Built landscapes—patterns of streets, blocks, parcels of land, buildings, and related infrastructure at the scale of an urban neighborhood or greater—are often difficult for decision makers and the public to understand, especially within the complex “collage city” of the postmodern era. Yet understanding the variety of these forms can help stakeholders make wise choices regard- ing how to plan and design urban regions in the future to meet goals such as livability and sustainability. Based on aerials, maps, and images available through Google and other sources, I develop a typology of built landscape forms found within 24 metropoli- tan regions worldwide and use GIS to map these forms and compare regions. The analysis shows that 27 basic types of built landscape make up metropolitan regions worldwide, of which nine are very common. Traditional urban types now make up a small fraction of most metropolitan areas world- wide, while suburban and exurban forms comprise the vast majority of the land area. There are noted regional differences in the mix of built landscape types.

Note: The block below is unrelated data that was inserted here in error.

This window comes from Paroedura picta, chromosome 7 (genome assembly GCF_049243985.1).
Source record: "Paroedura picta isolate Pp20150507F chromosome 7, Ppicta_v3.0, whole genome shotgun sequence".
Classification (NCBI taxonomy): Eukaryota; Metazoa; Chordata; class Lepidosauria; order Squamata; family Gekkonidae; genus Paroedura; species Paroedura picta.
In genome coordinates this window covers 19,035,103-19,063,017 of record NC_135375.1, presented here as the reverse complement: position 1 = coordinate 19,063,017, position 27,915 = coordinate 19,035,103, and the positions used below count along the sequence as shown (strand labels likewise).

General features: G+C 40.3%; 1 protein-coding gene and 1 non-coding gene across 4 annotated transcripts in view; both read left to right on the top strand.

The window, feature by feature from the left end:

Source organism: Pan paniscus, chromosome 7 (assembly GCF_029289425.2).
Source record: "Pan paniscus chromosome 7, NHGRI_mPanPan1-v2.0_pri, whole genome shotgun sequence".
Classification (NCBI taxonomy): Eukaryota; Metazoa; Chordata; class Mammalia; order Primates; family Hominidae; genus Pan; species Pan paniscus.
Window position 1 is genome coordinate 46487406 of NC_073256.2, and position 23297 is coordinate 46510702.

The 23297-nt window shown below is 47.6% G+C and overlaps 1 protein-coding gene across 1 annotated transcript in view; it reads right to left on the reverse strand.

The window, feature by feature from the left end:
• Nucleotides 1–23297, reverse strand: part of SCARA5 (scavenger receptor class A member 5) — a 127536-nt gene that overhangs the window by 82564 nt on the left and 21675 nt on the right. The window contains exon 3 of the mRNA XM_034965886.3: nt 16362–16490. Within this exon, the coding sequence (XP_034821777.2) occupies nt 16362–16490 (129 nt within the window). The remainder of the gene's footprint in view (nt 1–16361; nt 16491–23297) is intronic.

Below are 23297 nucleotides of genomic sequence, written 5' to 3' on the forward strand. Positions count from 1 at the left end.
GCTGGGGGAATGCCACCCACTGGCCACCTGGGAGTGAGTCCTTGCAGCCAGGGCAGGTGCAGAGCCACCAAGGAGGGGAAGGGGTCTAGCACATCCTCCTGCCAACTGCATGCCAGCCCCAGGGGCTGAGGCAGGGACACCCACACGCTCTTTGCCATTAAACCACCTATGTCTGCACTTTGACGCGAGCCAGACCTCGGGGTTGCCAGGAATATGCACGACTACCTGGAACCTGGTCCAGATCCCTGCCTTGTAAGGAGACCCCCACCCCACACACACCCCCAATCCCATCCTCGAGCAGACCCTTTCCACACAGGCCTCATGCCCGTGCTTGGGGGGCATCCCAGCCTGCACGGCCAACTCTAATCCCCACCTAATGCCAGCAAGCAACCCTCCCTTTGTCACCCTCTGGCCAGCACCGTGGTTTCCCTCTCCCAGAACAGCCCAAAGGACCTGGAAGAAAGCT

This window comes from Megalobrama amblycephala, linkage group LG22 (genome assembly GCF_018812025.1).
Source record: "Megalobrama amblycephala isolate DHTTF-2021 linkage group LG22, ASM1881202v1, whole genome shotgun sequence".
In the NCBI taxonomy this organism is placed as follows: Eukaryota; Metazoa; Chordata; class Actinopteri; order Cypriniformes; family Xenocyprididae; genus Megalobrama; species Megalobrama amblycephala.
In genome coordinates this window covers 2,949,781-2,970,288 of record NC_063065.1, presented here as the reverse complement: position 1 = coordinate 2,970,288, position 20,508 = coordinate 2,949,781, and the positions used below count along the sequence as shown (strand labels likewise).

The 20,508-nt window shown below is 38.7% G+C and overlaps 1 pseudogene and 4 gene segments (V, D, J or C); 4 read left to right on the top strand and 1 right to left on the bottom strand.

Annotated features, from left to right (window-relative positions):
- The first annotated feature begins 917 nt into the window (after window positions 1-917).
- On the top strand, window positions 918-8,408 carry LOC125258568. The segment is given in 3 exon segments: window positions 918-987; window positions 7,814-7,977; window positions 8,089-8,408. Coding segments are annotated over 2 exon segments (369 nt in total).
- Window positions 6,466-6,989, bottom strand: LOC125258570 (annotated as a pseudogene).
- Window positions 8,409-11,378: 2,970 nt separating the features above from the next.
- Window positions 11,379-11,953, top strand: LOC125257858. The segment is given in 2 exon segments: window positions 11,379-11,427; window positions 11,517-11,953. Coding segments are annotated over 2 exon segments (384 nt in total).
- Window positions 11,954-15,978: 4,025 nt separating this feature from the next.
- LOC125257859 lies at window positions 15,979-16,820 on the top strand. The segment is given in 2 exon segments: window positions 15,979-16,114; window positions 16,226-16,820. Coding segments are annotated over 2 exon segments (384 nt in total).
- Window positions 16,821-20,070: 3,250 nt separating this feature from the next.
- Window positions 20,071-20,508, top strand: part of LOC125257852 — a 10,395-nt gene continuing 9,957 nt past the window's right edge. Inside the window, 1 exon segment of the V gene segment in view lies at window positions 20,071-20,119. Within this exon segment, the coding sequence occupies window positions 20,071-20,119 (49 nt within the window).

Takeaway for practice: Each built landscape form offers challenges and opportunities for planning objectives such as livability and sustainability. It is important for planners to a) help the public and decision makers understand built landscapes and their implications; b) include landscape-scale elements, such as street patterns and networks of green infrastructure, when framing urban development alternatives; c) ensure that local codes and design guidelines enable desired forms of built landscapes and discourage those that are problematic for sustainability; and d) encourage built landscape change that promotes sustainability.